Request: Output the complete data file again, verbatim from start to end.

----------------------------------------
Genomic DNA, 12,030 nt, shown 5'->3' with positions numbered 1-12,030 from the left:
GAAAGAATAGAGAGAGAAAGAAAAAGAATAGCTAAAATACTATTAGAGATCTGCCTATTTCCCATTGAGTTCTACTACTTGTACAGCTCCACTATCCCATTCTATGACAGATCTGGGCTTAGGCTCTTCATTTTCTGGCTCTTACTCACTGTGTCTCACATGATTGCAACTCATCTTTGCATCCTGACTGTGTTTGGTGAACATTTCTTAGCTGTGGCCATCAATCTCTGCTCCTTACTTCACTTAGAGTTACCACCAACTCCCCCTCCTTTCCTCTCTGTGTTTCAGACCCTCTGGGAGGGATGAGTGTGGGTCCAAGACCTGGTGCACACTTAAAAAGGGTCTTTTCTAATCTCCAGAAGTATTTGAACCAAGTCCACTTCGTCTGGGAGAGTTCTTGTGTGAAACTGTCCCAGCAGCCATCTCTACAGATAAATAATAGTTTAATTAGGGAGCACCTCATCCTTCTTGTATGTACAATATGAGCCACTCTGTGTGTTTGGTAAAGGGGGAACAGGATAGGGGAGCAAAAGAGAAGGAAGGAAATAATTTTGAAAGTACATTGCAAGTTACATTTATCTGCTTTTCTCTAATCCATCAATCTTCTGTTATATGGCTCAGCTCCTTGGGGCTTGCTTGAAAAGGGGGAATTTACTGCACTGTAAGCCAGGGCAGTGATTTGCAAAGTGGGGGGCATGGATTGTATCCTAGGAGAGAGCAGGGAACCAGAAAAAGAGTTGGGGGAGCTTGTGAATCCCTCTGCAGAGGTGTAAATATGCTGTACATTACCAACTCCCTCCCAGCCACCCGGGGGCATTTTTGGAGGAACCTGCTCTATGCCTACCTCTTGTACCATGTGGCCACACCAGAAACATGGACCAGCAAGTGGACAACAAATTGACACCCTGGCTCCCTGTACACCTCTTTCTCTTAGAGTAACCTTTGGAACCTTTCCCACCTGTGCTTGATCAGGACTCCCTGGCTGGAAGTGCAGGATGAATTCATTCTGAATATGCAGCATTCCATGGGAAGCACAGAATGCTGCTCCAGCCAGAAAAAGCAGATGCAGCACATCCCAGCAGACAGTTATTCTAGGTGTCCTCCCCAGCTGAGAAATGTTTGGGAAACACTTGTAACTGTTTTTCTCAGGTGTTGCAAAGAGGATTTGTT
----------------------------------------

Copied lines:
Genomic DNA, 12,030 nt, shown 5'->3' with positions numbered 1-12,030 from the left:
GAAAGAATAGAGAGAGAAAGAAAAAGAATAGCTAAAATACTATTAGAGATCTGCCTATTTCCCATTGAGTTCTACTACTTGTACAGCTCCACTATCCCATTCTATGACAGATCTGGGCTTAGGCTCTTCATTTTCTGGCTCTTACTCACTGTGTCTCACATGATTGCAACTCATCTTTGCATCCTGACTGTGTTTGGTGAACATTTCTTAGCTGTGGCCATCAATCTCTGCTCCTTACTTCACTTAGAGTTACCACCAACTCCCCCTCCTTTCCTCTCTGTGTTTCAGACCCTCTGGGAGGGATGAGTGTGGGTCCAAGACCTGGTGCACACTTAAAAAGGGTCTTTTCTAATCTCCAGAAGTATTTGAACCAAGTCCACTTCGTCTGGGAGAGTTCTTGTGTGAAACTGTCCCAGCAGCCATCTCTACAGATAAATAATAGTTTAATTAGGGAGCACCTCATCCTTCTTGTATGTACAATATGAGCCACTCTGTGTGTTTGGTAAAGGGGGAACAGGATAGGGGAGCAAAAGAGAAGGAAGGAAATAATTTTGAAAGTACATTGCAAGTTACATTTATCTGCTTTTCTCTAATCCATCAATCTTCTGTTATATGGCTCAGCTCCTTGGGGCTTGCTTGAAAAGGGGGAATTTACTGCACTGTAAGCCAGGGCAGTGATTTGCAAAGTGGGGGGCATGGATTGTATCCTAGGAGAGAGCAGGGAACCAGAAAAAGAGTTGGGGGAGCTTGTGAATCCCTCTGCAGAGGTGTAAATATGCTGTACATTACCAACTCCCTCCCAGCCACCCGGGGGCATTTTTGGAGGAACCTGCTCTATGCCTACCTCTTGTACCATGTGGCCACACCAGAAACATGGACCAGCAAGTGGACAACAAATTGACACCCTGGCTCCCTGTACACCTCTTTCTCTTAGAGTAACCTTTGGAACCTTTCCCACCTGTGCTTGATCAGGACTCCCTGGCTGGAAGTGCAGGATGAATTCATTCTGAATATGCAGCATTCCATGGGAAGCACAGAATGCTGCTCCAGCCAGAAAAAGCAGATGCAGCACATCCCAGCAGACAGTTATTCTAGGTGTCCTCCCCAGCTGAGAAATGTTTGGGAAACACTTGTAACTGTTTTTCTCAGGTGTTGCAAAGAGGATTTGTT